Sojourner Truth

Civil Rights Activist and Women’s Rights Activist (1797-1883)

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Adhiti Chundur, Beats Editor

Sojourner Truth was born into slavery in New York. When she was 29 years old, Truth walked to freedom with her child Sophia. In 1843, she changed her name to Sojourner Truth and resolved to “speak for the abolition of slavery, women’s rights and suffrage, the rights of freedmen, temperance, prison reform and the termination of capital punishment,” according to sojournertruth.org.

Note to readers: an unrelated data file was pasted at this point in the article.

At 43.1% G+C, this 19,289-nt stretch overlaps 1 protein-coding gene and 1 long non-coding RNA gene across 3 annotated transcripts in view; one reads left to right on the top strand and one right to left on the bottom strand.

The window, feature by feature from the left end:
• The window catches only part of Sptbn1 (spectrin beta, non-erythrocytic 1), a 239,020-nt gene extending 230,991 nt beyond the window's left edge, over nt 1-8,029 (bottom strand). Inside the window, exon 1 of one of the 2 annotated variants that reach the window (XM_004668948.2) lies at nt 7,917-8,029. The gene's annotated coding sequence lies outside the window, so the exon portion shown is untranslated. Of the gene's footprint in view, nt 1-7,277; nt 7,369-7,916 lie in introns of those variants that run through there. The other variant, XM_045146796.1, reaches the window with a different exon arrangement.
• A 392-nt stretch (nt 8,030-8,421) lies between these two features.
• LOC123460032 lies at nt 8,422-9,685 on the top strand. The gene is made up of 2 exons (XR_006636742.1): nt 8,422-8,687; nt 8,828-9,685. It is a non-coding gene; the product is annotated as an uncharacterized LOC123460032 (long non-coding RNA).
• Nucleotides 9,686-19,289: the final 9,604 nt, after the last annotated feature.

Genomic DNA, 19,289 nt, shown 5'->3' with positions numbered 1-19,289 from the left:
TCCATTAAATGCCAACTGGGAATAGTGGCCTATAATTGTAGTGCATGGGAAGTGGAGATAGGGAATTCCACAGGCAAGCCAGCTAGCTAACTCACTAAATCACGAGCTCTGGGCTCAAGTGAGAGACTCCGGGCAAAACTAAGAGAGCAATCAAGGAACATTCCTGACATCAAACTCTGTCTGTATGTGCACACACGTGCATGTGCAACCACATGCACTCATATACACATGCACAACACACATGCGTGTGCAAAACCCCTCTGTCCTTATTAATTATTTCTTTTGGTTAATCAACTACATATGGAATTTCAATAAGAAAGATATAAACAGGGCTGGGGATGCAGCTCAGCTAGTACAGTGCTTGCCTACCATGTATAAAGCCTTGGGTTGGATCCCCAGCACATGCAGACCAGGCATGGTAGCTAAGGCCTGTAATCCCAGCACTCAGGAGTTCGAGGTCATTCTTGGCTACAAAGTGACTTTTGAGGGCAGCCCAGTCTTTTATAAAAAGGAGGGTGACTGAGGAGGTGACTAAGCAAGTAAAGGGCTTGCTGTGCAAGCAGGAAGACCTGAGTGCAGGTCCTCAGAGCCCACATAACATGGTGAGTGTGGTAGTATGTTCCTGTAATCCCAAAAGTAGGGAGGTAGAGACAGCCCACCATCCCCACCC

She also published her memoirs “The Narrative of Sojourner Truth: A Northern Slave.”

In May 1851, Truth delivered her famous speech “Ain’t I a Woman?” at the Ohio Women’s Rights Convention.

  During her lifetime, Truth traveled around the country advocating for the abolition of slavery. She is regarded as one of the predecessors of the abolition movement and women’s rights movement.

 

“I feel safe in the midst of my enemies, for the truth is all powerful and will prevail.”

Sojourner Truth